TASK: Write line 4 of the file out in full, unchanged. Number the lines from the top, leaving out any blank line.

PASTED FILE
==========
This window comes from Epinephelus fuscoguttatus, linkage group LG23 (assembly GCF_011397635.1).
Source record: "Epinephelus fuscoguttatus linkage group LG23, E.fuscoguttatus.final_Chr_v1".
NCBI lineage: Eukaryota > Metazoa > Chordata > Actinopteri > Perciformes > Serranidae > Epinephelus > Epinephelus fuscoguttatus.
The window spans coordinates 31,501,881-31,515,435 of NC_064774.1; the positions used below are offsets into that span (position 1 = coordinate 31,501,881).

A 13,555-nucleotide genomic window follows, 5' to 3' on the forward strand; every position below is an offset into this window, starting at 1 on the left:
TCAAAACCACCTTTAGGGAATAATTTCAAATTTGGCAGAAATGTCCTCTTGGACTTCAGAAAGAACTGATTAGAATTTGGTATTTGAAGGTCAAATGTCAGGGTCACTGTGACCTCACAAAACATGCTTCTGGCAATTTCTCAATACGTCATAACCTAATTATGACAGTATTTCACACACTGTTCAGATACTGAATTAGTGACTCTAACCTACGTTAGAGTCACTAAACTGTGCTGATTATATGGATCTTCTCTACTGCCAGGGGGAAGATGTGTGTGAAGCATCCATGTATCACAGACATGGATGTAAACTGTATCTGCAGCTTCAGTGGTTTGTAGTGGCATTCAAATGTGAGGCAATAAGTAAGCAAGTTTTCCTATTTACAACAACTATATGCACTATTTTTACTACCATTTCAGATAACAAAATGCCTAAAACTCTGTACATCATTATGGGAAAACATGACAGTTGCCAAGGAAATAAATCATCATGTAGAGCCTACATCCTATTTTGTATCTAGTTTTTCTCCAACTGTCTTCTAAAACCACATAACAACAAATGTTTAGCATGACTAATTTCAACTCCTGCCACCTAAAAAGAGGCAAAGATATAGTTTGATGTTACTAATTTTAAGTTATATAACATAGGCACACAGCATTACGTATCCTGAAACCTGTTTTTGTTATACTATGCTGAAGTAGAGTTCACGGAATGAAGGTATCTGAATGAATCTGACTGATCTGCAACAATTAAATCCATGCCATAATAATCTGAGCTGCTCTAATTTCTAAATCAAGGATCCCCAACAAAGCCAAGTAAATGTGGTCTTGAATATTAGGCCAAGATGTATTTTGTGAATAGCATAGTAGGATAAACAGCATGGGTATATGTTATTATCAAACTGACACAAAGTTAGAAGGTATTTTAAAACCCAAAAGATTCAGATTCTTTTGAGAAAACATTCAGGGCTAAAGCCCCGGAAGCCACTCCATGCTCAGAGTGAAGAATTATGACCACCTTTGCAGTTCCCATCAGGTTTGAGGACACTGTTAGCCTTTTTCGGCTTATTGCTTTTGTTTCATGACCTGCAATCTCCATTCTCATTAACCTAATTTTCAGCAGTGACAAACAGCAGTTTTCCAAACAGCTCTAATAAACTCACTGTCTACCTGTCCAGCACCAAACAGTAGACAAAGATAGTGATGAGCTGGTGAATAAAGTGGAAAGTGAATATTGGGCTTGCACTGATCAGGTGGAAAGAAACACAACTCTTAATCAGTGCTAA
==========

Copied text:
The window spans coordinates 31,501,881-31,515,435 of NC_064774.1; the positions used below are offsets into that span (position 1 = coordinate 31,501,881).